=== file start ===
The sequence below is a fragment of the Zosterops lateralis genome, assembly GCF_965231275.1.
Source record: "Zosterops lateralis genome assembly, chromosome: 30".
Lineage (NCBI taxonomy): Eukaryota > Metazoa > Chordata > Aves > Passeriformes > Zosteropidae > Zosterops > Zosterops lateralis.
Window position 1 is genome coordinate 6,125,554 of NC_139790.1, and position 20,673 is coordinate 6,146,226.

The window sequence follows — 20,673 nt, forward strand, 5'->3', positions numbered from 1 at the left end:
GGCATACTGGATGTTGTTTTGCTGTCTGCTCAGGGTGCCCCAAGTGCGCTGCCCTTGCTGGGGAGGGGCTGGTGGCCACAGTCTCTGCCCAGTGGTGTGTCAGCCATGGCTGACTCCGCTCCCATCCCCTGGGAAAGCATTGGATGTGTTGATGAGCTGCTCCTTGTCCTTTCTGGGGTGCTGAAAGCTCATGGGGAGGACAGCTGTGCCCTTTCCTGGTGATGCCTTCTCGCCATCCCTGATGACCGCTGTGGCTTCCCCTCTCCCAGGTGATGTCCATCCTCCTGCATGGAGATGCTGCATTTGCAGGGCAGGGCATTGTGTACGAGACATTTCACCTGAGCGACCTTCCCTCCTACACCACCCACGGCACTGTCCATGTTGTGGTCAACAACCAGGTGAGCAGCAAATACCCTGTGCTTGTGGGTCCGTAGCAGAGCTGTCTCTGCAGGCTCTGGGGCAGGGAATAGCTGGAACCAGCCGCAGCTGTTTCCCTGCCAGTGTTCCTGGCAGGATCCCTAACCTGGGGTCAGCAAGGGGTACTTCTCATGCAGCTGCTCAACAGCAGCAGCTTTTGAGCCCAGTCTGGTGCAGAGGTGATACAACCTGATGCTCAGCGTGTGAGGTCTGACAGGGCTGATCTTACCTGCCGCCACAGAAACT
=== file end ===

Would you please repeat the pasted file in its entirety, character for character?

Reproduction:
The sequence below is a fragment of the Zosterops lateralis genome, assembly GCF_965231275.1.
Source record: "Zosterops lateralis genome assembly, chromosome: 30".
Lineage (NCBI taxonomy): Eukaryota > Metazoa > Chordata > Aves > Passeriformes > Zosteropidae > Zosterops > Zosterops lateralis.
Window position 1 is genome coordinate 6,125,554 of NC_139790.1, and position 20,673 is coordinate 6,146,226.

The window sequence follows — 20,673 nt, forward strand, 5'->3', positions numbered from 1 at the left end:
GGCATACTGGATGTTGTTTTGCTGTCTGCTCAGGGTGCCCCAAGTGCGCTGCCCTTGCTGGGGAGGGGCTGGTGGCCACAGTCTCTGCCCAGTGGTGTGTCAGCCATGGCTGACTCCGCTCCCATCCCCTGGGAAAGCATTGGATGTGTTGATGAGCTGCTCCTTGTCCTTTCTGGGGTGCTGAAAGCTCATGGGGAGGACAGCTGTGCCCTTTCCTGGTGATGCCTTCTCGCCATCCCTGATGACCGCTGTGGCTTCCCCTCTCCCAGGTGATGTCCATCCTCCTGCATGGAGATGCTGCATTTGCAGGGCAGGGCATTGTGTACGAGACATTTCACCTGAGCGACCTTCCCTCCTACACCACCCACGGCACTGTCCATGTTGTGGTCAACAACCAGGTGAGCAGCAAATACCCTGTGCTTGTGGGTCCGTAGCAGAGCTGTCTCTGCAGGCTCTGGGGCAGGGAATAGCTGGAACCAGCCGCAGCTGTTTCCCTGCCAGTGTTCCTGGCAGGATCCCTAACCTGGGGTCAGCAAGGGGTACTTCTCATGCAGCTGCTCAACAGCAGCAGCTTTTGAGCCCAGTCTGGTGCAGAGGTGATACAACCTGATGCTCAGCGTGTGAGGTCTGACAGGGCTGATCTTACCTGCCGCCACAGAAACT